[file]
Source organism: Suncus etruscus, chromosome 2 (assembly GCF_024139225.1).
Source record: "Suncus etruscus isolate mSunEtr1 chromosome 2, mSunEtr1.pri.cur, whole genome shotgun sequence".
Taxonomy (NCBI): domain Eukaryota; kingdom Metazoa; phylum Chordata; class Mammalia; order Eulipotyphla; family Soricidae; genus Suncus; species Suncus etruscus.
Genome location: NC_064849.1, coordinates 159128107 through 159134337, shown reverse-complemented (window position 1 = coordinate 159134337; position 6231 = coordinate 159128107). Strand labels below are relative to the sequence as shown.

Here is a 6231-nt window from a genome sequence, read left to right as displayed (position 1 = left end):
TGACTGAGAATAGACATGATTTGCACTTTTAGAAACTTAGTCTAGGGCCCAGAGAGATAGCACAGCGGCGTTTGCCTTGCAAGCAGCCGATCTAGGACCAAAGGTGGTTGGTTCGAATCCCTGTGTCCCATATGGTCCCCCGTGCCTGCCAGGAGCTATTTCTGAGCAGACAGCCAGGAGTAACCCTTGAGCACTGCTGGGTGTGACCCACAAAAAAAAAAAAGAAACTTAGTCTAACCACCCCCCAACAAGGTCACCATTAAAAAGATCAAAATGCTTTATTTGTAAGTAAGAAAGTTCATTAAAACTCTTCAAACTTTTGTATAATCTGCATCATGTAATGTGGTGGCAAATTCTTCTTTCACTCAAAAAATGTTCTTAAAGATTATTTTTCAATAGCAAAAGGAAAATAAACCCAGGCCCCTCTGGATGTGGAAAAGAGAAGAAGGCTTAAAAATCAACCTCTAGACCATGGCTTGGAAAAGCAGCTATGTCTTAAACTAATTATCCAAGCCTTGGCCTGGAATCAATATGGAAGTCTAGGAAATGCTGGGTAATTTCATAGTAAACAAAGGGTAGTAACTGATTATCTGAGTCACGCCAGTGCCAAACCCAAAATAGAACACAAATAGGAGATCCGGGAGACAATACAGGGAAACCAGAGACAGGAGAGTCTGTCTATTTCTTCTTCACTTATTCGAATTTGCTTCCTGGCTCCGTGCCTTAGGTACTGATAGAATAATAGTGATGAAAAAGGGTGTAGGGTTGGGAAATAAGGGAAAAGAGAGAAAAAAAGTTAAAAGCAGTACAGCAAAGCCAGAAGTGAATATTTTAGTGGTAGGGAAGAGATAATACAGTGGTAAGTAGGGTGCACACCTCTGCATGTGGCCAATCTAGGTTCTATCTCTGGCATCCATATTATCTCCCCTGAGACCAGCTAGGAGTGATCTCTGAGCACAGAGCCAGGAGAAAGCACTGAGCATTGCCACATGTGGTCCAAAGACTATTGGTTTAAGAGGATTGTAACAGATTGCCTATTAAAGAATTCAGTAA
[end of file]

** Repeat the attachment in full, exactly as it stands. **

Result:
Source organism: Suncus etruscus, chromosome 2 (assembly GCF_024139225.1).
Source record: "Suncus etruscus isolate mSunEtr1 chromosome 2, mSunEtr1.pri.cur, whole genome shotgun sequence".
Taxonomy (NCBI): domain Eukaryota; kingdom Metazoa; phylum Chordata; class Mammalia; order Eulipotyphla; family Soricidae; genus Suncus; species Suncus etruscus.
Genome location: NC_064849.1, coordinates 159128107 through 159134337, shown reverse-complemented (window position 1 = coordinate 159134337; position 6231 = coordinate 159128107). Strand labels below are relative to the sequence as shown.

Here is a 6231-nt window from a genome sequence, read left to right as displayed (position 1 = left end):
TGACTGAGAATAGACATGATTTGCACTTTTAGAAACTTAGTCTAGGGCCCAGAGAGATAGCACAGCGGCGTTTGCCTTGCAAGCAGCCGATCTAGGACCAAAGGTGGTTGGTTCGAATCCCTGTGTCCCATATGGTCCCCCGTGCCTGCCAGGAGCTATTTCTGAGCAGACAGCCAGGAGTAACCCTTGAGCACTGCTGGGTGTGACCCACAAAAAAAAAAAAGAAACTTAGTCTAACCACCCCCCAACAAGGTCACCATTAAAAAGATCAAAATGCTTTATTTGTAAGTAAGAAAGTTCATTAAAACTCTTCAAACTTTTGTATAATCTGCATCATGTAATGTGGTGGCAAATTCTTCTTTCACTCAAAAAATGTTCTTAAAGATTATTTTTCAATAGCAAAAGGAAAATAAACCCAGGCCCCTCTGGATGTGGAAAAGAGAAGAAGGCTTAAAAATCAACCTCTAGACCATGGCTTGGAAAAGCAGCTATGTCTTAAACTAATTATCCAAGCCTTGGCCTGGAATCAATATGGAAGTCTAGGAAATGCTGGGTAATTTCATAGTAAACAAAGGGTAGTAACTGATTATCTGAGTCACGCCAGTGCCAAACCCAAAATAGAACACAAATAGGAGATCCGGGAGACAATACAGGGAAACCAGAGACAGGAGAGTCTGTCTATTTCTTCTTCACTTATTCGAATTTGCTTCCTGGCTCCGTGCCTTAGGTACTGATAGAATAATAGTGATGAAAAAGGGTGTAGGGTTGGGAAATAAGGGAAAAGAGAGAAAAAAAGTTAAAAGCAGTACAGCAAAGCCAGAAGTGAATATTTTAGTGGTAGGGAAGAGATAATACAGTGGTAAGTAGGGTGCACACCTCTGCATGTGGCCAATCTAGGTTCTATCTCTGGCATCCATATTATCTCCCCTGAGACCAGCTAGGAGTGATCTCTGAGCACAGAGCCAGGAGAAAGCACTGAGCATTGCCACATGTGGTCCAAAGACTATTGGTTTAAGAGGATTGTAACAGATTGCCTATTAAAGAATTCAGTAA